Legislators Debate Solo Hybrid Access to Carpool Lanes
In the mixed bag of hybrid incentives designed to encourage car shoppers to buy greener cars, access to carpool lanes while driving solo has been one more push in the right direction. But California legislators are now debating if they are setting the standards high enough with hybrids that get 45 mpg—the previous mark to qualify before the program reached its limit of HOV stickers in 2007.
Approximately 85,000 hybrid owners in California—and thousands more in Virginia, New York, New Jersey, Florida, Tennessee, Arizona, and Utah—currently enjoy the privilege of driving in a carpool lane regardless of the number of people in the car. But several of those incentive laws are scheduled to expire. The California perk is scheduled to end on Jan. 1, 2011.
“What we’re saying is that the hybrid isn’t good enough anymore,” Adam Keigwin, chief of staff for Sen. Leland Yee (D-San Francisco), sponsor of a Senate bill to require city-highway fuel economy of 65 mpg or better to qualify for HOV stickers, told the Los Angeles Times. That’s currently beyond official ratings for any mainstream car on the market, including the 50-mpg Toyota Prius. Furthermore, Californians will have few, if any, affordable cars that achieve 65 mpg in the next couple of years—and demand for those cars, when they arrive, are likely to far exceed low production numbers.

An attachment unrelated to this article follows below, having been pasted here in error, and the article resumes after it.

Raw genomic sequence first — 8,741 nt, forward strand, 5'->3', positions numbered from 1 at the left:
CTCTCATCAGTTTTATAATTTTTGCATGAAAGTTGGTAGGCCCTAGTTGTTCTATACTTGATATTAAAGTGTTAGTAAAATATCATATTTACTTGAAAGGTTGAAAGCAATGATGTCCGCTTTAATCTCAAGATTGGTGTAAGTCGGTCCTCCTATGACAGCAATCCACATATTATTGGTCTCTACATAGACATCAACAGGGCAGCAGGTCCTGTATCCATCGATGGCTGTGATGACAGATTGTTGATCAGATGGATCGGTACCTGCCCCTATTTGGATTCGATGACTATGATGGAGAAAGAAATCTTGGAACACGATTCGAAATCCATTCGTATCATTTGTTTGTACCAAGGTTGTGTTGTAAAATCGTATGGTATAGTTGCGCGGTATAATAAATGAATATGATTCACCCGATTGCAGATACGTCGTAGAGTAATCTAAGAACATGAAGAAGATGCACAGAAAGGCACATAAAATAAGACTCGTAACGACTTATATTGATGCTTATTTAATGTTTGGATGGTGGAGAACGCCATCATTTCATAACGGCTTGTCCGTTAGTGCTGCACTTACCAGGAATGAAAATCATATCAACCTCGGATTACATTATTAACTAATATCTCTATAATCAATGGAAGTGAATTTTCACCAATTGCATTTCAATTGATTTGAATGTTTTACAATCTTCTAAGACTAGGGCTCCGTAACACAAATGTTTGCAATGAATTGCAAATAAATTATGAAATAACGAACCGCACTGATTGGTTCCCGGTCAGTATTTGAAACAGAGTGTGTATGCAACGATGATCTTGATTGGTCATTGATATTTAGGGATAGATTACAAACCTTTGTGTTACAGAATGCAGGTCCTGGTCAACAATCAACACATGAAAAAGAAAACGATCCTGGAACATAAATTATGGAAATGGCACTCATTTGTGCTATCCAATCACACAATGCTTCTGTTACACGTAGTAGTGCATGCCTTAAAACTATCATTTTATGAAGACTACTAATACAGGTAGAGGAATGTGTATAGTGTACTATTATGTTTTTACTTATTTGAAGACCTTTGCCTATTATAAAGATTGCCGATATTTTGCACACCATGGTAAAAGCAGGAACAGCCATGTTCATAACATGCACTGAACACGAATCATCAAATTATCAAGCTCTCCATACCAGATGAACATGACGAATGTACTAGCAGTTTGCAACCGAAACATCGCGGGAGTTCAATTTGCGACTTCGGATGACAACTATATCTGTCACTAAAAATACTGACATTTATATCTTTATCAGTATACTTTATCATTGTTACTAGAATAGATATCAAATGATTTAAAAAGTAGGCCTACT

Critics complain that states’ carpool lanes have become clogged by solo-driving hybrid owners. Others argue that the incentives were successful in promoting hybrids in recent years, but given the popularity of gas-electric vehicles, the incentives are no longer necessary. (Hybrids currently comprise less than 3 percent of the new car market.) Environmentalists have also questioned if hybrid owners, who are predispositioned to carpool, are discouraged to do so by the privilege.
The Virginia hybrid carpool lane perk, which includes nearly every hybrid on the market regardless of MPG, was supposed to expire in July 1, 2006. It has been extended for one year in every legislative session since then. Observers believe that Virginia lawmakers will continue to extend the hybrid sticker program because of its political popularity—especially among legislators and other professionals in the Washington, DC area.